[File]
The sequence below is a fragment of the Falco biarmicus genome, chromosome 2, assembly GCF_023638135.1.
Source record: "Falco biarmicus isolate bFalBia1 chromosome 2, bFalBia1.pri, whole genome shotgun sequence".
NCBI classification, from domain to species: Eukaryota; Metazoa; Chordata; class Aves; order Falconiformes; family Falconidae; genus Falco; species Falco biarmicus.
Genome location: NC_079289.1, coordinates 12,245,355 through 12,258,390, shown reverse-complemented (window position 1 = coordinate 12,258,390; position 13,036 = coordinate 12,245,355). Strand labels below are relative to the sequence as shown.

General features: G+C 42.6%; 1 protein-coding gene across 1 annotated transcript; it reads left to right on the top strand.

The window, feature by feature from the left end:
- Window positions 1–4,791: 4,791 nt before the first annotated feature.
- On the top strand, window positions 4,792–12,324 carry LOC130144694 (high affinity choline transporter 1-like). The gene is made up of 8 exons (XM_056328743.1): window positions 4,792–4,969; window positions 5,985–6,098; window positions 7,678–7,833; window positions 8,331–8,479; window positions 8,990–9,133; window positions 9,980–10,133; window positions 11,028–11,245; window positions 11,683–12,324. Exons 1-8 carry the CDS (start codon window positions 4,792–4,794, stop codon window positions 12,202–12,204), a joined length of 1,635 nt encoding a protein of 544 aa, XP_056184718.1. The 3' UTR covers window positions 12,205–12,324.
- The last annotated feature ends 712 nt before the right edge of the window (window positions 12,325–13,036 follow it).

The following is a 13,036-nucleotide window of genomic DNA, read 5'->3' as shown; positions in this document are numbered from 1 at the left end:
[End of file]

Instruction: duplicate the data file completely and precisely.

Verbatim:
The sequence below is a fragment of the Falco biarmicus genome, chromosome 2, assembly GCF_023638135.1.
Source record: "Falco biarmicus isolate bFalBia1 chromosome 2, bFalBia1.pri, whole genome shotgun sequence".
NCBI classification, from domain to species: Eukaryota; Metazoa; Chordata; class Aves; order Falconiformes; family Falconidae; genus Falco; species Falco biarmicus.
Genome location: NC_079289.1, coordinates 12,245,355 through 12,258,390, shown reverse-complemented (window position 1 = coordinate 12,258,390; position 13,036 = coordinate 12,245,355). Strand labels below are relative to the sequence as shown.

General features: G+C 42.6%; 1 protein-coding gene across 1 annotated transcript; it reads left to right on the top strand.

The window, feature by feature from the left end:
- Window positions 1–4,791: 4,791 nt before the first annotated feature.
- On the top strand, window positions 4,792–12,324 carry LOC130144694 (high affinity choline transporter 1-like). The gene is made up of 8 exons (XM_056328743.1): window positions 4,792–4,969; window positions 5,985–6,098; window positions 7,678–7,833; window positions 8,331–8,479; window positions 8,990–9,133; window positions 9,980–10,133; window positions 11,028–11,245; window positions 11,683–12,324. Exons 1-8 carry the CDS (start codon window positions 4,792–4,794, stop codon window positions 12,202–12,204), a joined length of 1,635 nt encoding a protein of 544 aa, XP_056184718.1. The 3' UTR covers window positions 12,205–12,324.
- The last annotated feature ends 712 nt before the right edge of the window (window positions 12,325–13,036 follow it).

The following is a 13,036-nucleotide window of genomic DNA, read 5'->3' as shown; positions in this document are numbered from 1 at the left end: